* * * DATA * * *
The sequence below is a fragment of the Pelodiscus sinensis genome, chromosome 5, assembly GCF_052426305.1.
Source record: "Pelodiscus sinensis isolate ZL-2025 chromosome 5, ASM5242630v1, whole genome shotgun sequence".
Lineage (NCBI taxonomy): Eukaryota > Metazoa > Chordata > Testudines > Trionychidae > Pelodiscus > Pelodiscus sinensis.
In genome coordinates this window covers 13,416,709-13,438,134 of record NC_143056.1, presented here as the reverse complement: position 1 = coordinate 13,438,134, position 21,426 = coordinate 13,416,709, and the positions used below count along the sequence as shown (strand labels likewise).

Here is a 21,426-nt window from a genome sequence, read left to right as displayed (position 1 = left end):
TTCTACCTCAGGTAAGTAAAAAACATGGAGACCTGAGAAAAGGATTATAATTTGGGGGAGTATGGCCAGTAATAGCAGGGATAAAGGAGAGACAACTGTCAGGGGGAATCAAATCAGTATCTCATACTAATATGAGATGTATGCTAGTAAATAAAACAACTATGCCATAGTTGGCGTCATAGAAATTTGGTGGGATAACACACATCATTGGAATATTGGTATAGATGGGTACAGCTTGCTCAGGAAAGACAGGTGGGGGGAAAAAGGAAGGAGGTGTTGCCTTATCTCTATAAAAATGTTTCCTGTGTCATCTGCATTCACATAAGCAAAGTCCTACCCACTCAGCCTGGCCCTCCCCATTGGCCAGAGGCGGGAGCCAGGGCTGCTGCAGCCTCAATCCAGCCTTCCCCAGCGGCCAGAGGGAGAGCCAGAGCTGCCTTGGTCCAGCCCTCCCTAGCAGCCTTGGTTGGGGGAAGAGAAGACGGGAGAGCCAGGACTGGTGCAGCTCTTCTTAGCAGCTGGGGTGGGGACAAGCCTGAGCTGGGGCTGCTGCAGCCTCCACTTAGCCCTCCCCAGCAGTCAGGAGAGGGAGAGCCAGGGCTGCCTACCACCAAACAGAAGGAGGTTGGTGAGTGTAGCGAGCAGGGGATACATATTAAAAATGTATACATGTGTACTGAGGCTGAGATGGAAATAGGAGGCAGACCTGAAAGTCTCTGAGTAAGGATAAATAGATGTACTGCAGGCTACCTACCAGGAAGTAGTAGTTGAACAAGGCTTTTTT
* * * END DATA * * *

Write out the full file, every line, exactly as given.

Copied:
The sequence below is a fragment of the Pelodiscus sinensis genome, chromosome 5, assembly GCF_052426305.1.
Source record: "Pelodiscus sinensis isolate ZL-2025 chromosome 5, ASM5242630v1, whole genome shotgun sequence".
Lineage (NCBI taxonomy): Eukaryota > Metazoa > Chordata > Testudines > Trionychidae > Pelodiscus > Pelodiscus sinensis.
In genome coordinates this window covers 13,416,709-13,438,134 of record NC_143056.1, presented here as the reverse complement: position 1 = coordinate 13,438,134, position 21,426 = coordinate 13,416,709, and the positions used below count along the sequence as shown (strand labels likewise).

Here is a 21,426-nt window from a genome sequence, read left to right as displayed (position 1 = left end):
TTCTACCTCAGGTAAGTAAAAAACATGGAGACCTGAGAAAAGGATTATAATTTGGGGGAGTATGGCCAGTAATAGCAGGGATAAAGGAGAGACAACTGTCAGGGGGAATCAAATCAGTATCTCATACTAATATGAGATGTATGCTAGTAAATAAAACAACTATGCCATAGTTGGCGTCATAGAAATTTGGTGGGATAACACACATCATTGGAATATTGGTATAGATGGGTACAGCTTGCTCAGGAAAGACAGGTGGGGGGAAAAAGGAAGGAGGTGTTGCCTTATCTCTATAAAAATGTTTCCTGTGTCATCTGCATTCACATAAGCAAAGTCCTACCCACTCAGCCTGGCCCTCCCCATTGGCCAGAGGCGGGAGCCAGGGCTGCTGCAGCCTCAATCCAGCCTTCCCCAGCGGCCAGAGGGAGAGCCAGAGCTGCCTTGGTCCAGCCCTCCCTAGCAGCCTTGGTTGGGGGAAGAGAAGACGGGAGAGCCAGGACTGGTGCAGCTCTTCTTAGCAGCTGGGGTGGGGACAAGCCTGAGCTGGGGCTGCTGCAGCCTCCACTTAGCCCTCCCCAGCAGTCAGGAGAGGGAGAGCCAGGGCTGCCTACCACCAAACAGAAGGAGGTTGGTGAGTGTAGCGAGCAGGGGATACATATTAAAAATGTATACATGTGTACTGAGGCTGAGATGGAAATAGGAGGCAGACCTGAAAGTCTCTGAGTAAGGATAAATAGATGTACTGCAGGCTACCTACCAGGAAGTAGTAGTTGAACAAGGCTTTTTT